You have one. Your mom has one. Your kids have them. The only one who doesn’t have one yet is the family dog. Fitbit® and other wearable activity trackers are everywhere you look, but what do they do besides count steps? We employ this technology to track our activity, collect data and provide advice about living healthier lives.
Similarly, farmers use all types of technology to gather data on the health of their farm and to make improvements for the future. Let’s take a look at how farm technology today is like your Fitbit.
Activity trackers have the capability to capture movement and categorize it into what it thinks you’re doing. Understanding your level of exercise gives you a more accurate depiction of the calories you burned and lets you know the types of exercise that give you the most bang for your buck. Pretty cool, huh?
In the same way, soybean farmers use yield data from harvest, along with field maps that monitor soil types and growing conditions, to evaluate which seed varieties performed the best. Once they know which seeds are the most productive and are best at resisting diseases, they can plant more of those during the next growing season and keep South Dakota in the top 10 soybean-producing states.
Activity trackers and even your smartphone track you while you sleep to evaluate the quality of your rest each night. Over time, the data shows when you’re sleeping best, when you’re not and suggests possible factors that may be affecting your sleep.
As it turns out, people are not the only ones who track times of rest and activity. Dairy farmers utilize activity trackers for their dairy cows. Cows wear activity trackers on their ankles that track steps, how much milk they’ve produced and how much they’ve rested. Cattle, like humans, are creatures of habit, so they generally walk the same amount and rest the same amount every day. If a cow is resting too much, she might be sick or hurt and in need of attention from a vet.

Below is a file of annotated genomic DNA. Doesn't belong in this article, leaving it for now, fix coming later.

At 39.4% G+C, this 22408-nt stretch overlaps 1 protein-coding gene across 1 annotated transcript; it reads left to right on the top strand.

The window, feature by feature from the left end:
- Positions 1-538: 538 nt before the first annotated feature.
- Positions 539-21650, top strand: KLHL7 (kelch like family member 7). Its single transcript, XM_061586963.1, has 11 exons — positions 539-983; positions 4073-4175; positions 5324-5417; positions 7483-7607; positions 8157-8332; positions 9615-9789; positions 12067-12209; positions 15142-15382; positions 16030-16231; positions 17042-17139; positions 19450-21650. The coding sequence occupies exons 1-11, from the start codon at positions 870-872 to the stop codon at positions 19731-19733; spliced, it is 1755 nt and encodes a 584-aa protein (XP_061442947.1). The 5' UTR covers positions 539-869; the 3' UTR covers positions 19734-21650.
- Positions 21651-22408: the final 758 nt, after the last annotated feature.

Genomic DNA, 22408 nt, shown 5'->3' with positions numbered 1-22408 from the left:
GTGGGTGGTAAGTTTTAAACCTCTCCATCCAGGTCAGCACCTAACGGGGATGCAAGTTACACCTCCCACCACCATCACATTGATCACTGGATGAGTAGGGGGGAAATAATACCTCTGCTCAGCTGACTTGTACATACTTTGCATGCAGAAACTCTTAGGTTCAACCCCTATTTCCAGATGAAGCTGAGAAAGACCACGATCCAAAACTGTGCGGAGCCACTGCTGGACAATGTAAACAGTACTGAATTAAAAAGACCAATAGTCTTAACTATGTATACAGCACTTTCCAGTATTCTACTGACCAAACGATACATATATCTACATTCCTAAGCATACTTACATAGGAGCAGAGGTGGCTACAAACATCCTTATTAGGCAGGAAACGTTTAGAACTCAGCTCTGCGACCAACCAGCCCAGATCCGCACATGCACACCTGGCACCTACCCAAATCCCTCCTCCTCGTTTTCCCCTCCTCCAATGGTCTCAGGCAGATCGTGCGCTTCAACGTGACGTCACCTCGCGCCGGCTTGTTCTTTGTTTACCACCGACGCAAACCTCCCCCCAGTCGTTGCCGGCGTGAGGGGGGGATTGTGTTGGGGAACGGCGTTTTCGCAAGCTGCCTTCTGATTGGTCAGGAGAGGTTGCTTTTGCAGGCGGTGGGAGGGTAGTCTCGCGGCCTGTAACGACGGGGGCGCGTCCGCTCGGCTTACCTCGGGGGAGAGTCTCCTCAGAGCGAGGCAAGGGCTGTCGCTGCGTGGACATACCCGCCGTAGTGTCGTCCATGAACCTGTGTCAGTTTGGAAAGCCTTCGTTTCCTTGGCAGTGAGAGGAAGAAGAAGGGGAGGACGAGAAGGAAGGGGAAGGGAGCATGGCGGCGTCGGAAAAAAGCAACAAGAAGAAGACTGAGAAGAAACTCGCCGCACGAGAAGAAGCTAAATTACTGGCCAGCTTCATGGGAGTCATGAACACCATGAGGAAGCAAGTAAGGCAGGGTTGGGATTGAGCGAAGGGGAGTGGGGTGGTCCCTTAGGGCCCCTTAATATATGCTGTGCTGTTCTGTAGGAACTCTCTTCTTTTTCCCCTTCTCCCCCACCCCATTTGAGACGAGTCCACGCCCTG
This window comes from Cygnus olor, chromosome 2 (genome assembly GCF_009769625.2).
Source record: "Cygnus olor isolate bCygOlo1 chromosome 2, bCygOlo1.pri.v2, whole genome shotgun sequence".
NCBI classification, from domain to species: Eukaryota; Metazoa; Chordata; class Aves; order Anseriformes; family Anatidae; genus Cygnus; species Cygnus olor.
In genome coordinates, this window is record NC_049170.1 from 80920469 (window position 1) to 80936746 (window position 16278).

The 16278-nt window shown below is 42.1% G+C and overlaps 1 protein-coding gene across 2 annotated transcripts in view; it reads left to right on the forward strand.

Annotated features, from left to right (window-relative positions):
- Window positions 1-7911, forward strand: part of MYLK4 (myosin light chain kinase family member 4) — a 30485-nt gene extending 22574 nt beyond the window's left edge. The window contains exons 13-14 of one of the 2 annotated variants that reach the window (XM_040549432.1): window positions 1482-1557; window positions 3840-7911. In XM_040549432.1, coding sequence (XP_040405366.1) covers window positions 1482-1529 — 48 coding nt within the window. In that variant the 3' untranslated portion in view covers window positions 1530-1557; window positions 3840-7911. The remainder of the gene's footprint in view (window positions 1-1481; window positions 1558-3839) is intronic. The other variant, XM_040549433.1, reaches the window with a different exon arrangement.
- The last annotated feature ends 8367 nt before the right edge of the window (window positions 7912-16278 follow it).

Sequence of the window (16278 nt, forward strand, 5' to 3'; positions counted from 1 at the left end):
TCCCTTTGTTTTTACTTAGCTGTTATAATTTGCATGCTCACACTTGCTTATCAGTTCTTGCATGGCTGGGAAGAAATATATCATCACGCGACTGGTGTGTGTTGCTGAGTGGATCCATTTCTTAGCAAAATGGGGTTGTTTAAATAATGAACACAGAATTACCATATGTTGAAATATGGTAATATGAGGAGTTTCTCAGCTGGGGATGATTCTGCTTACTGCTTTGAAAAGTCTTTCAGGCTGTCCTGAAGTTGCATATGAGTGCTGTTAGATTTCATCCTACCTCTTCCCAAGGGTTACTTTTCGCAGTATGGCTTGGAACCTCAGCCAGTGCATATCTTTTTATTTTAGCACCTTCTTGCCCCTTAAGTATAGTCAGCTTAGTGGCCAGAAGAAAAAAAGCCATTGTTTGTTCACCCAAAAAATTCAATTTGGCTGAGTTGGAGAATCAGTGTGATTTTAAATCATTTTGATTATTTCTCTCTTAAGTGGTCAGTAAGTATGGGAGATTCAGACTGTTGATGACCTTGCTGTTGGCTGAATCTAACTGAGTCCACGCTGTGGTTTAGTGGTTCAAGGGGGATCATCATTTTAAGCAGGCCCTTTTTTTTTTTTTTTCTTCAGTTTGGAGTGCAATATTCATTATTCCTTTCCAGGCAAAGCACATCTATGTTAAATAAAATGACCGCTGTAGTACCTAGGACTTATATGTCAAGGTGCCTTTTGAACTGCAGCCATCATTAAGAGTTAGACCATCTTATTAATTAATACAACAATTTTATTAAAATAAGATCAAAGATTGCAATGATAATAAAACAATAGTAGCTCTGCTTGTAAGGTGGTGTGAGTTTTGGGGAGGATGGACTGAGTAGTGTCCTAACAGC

Analyzes Calories Burned
Tracking your activity is just the start. A Fitbit can also tell you how many calories you’ve burned. By monitoring your heart rate and analyzing the data you input about the food you eat, you get a good picture of your net caloric intake. This is great for those planning to shed a few pounds without sacrificing nutrition.
Just like us, crops need the right nutrition to be healthy. Plants require a steady diet of nitrogen, phosphorus and potassium for a bountiful harvest. To make sure they get the nutrients they need, trained crop scouts scour fields with iPads and GPS technology to tell farmers what’s missing. Then farmers sync their equipment with the same software to precisely apply nutrients at the right rates.
Bet you didn’t realize today’s farmers are potentially as tech savvy as your kids. The best part is farmers track all that data, year after year, so they can improve how they grow and raise food on their farms, making more food with less.
Get a closer look at the precision technology used on today’s farms by taking a trip out to Arlington to visit Craig Converse.